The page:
Afghanistan

SIGAR Report highlights Afghanistan’s Reconstruction Dilemma – Abdur Rehman

sigarThe latest report by the Special Inspector General for Afghanistan Reconstruction (SIGAR) presents a grim picture of Afghanistan. SIGAR serves as the watchdog of funding for Afghanistan’s development. Its report overviews the progress in four areas of the country’s reconstruction process: Security, governance, economic and social development and counter-narcotics.

The report suggests that the Afghan National Defense and Security Forces (ANDSF) have suffered two major setbacks; firstly, the number of soldiers has been declining due to increasing casualties in war. A 22% surge in armed clashes during 2016 represents the highest level since 2007. More importantly, the insurgents control or influence more area than ever before. The Afghan government controls only 57.2% of the country’s 407 districts while 41 districts are controlled by the insurgents and 133 districts are contested, the report states[1]. All this has happened despite the fact that the U.S. has spent nearly $70.6 billion – or 60% of all reconstruction funding for the country – on developing and propping up the ANDSF.

Governance is the second important domain wherein the results, according to the report, are far from satisfactory. Factional politics, poor performance of institutions, little progress on electoral reforms, insecurity, rampant corruption, unemployment, and poor state of economy are some of the top governance issues that SIGAR report says has led to sharp decline in people’s confidence in state institution and made them skeptical about the government’s performance. Government’s public approval seems to have shrunken to the lowest since 2004.

Economic and social development indicators, too, aren’t encouraging either and point to the bitter realities on ground in Afghanistan. Even if the domestically-raised revenue showed an improvement of 32%, it could cover less than half of the government’s expenditures. Labor market does little to help to employ the 400,000 people that enter the work force every year. If the drawdown of Coalition Forces in 2014 has resulted in large-scale job losses, countering the insurgency has drained the major chunk of government’s spending.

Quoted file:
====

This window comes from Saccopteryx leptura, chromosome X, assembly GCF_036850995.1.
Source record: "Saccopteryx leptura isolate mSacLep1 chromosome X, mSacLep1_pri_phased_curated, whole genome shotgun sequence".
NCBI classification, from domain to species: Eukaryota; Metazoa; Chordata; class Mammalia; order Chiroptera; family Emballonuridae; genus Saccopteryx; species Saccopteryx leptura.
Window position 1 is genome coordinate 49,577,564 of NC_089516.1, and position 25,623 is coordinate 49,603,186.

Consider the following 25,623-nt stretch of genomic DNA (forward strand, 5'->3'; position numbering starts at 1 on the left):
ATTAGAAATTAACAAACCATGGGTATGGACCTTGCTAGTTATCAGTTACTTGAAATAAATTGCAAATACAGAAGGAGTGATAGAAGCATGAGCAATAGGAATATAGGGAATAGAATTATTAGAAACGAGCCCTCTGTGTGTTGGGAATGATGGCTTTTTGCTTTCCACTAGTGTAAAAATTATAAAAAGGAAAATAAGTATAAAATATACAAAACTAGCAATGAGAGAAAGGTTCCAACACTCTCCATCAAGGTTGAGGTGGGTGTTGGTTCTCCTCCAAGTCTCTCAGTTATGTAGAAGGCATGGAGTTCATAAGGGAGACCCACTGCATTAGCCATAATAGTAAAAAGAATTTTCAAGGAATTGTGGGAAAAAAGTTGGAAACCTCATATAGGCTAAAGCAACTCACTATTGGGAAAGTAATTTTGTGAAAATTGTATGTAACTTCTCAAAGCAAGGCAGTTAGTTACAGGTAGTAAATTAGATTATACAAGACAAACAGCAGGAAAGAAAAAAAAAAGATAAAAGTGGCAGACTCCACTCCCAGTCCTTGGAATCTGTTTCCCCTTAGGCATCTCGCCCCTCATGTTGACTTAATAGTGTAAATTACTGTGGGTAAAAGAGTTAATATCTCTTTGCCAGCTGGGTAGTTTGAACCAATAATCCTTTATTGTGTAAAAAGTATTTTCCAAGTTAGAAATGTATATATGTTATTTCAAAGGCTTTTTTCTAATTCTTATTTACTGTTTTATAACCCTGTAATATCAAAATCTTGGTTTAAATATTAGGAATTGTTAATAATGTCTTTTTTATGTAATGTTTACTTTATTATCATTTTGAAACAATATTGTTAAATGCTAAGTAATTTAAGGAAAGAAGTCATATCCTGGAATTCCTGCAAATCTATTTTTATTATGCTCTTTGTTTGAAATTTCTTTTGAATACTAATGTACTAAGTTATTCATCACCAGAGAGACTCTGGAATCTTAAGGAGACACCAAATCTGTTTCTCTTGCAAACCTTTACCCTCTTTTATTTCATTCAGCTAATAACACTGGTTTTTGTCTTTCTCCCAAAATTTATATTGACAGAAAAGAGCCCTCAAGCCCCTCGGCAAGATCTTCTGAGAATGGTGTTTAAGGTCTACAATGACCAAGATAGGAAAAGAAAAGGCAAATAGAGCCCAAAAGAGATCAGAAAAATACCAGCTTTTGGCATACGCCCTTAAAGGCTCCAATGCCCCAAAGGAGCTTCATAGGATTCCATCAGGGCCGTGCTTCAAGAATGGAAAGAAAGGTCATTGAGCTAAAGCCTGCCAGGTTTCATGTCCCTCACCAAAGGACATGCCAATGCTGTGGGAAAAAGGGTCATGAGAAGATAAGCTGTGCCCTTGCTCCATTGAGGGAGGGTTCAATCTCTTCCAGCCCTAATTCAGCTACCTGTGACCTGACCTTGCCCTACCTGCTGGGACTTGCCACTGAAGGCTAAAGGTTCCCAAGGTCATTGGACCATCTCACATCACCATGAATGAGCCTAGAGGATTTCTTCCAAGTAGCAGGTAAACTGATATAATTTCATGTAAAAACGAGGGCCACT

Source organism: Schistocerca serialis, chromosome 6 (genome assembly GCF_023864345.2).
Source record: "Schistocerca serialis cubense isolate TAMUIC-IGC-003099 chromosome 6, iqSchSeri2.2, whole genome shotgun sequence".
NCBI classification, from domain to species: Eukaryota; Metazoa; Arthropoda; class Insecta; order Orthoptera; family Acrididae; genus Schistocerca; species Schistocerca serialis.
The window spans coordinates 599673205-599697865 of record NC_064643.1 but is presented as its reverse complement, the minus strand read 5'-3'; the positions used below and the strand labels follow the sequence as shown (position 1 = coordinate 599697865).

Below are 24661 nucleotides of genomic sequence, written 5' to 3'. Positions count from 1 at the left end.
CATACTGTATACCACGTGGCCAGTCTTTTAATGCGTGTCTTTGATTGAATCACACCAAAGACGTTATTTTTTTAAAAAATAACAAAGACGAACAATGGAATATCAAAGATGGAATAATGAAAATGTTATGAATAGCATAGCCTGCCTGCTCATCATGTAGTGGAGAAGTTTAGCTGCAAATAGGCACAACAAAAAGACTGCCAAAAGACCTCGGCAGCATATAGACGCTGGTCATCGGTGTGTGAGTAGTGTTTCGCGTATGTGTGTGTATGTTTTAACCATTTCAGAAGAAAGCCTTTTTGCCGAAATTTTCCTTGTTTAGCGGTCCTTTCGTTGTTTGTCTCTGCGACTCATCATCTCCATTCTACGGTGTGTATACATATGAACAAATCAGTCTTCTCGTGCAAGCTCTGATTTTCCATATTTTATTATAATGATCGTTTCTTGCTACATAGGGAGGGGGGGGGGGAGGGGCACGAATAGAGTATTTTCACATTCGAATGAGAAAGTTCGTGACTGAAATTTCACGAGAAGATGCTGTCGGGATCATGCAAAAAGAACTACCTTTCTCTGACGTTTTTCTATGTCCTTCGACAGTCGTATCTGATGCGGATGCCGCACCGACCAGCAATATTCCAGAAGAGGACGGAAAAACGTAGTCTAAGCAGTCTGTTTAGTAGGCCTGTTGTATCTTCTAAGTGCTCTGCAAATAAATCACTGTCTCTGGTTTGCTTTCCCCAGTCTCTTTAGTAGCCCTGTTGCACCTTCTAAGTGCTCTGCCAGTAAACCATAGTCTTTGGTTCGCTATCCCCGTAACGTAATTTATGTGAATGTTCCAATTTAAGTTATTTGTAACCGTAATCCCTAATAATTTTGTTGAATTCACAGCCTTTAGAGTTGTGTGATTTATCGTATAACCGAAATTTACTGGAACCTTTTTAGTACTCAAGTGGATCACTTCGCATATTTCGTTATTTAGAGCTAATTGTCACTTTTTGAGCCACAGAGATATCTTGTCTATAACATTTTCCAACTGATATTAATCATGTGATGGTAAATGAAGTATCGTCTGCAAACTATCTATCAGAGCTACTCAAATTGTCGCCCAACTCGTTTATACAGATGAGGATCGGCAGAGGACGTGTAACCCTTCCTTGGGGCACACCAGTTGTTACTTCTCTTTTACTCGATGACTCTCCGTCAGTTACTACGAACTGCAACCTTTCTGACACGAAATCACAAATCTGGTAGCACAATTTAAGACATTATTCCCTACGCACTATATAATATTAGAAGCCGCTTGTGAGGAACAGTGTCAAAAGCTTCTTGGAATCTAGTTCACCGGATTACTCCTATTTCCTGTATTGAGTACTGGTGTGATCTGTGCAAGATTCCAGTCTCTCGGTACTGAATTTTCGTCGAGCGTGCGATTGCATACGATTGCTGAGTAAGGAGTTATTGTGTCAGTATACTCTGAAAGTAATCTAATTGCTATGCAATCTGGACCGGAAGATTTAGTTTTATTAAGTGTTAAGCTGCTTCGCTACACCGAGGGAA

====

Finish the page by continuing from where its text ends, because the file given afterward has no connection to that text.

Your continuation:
The year 2016 also saw around 10% increase in the poppy cultivation in the country thus further straining the counter-narcotics efforts of the international community. The US has pumped $8.5 billion in to counter-narcotics efforts but Afghanistan remains the top poppy producer in the world, delivering nearly 80% of the global output.

It becomes all the more important —as the SIGAR report has recommended — for the new U.S. government to focalize its resources and efforts to sustain at lest the modicum of stability in the war-torn Afghanistan.

It should be a sign of concern for the policy makers in Kabul and Washington that the SIGAR report explicitly claims that ANDSF is unable to provide security for the country. Also, the continued corrosion of reconstruction initiatives are also making things worse for President Ghani and his government.

A further point of concern is the fact that the Taliban are able to buy weapons, fuel and ammunition directly from the Afghan soldiers because it’s easy and less expensive. Finally, the SIGAR report also highlights how both the US and Afghan governments have failed to develop any strategy to curb drug trade and opium production in the country.

The last SIGAR report paints a bleak picture of Afghanistan. With a limited presence of foreign troops in the country, and insurgents holding significant area of territory, it is important for all regional and global stakeholders, including neighbors such as Pakistan, to assist Afghanistan in overcoming its defense and security challenges.

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The author Abdur Rehman Shah is a Research Associate at the Center for Research and Security Studies (CRSS), Islamabad. His area of specialization is Pakistan-China relations. He works on China Watch and follows China-Pakistan affairs at CRSS. He holds Master and MPhil in International Relations from Quaid-i-Azam University, Islamabad.

 

[1] https://www.sigar.mil/pdf/quarterlyreports/2017-01-30qr.pdf)

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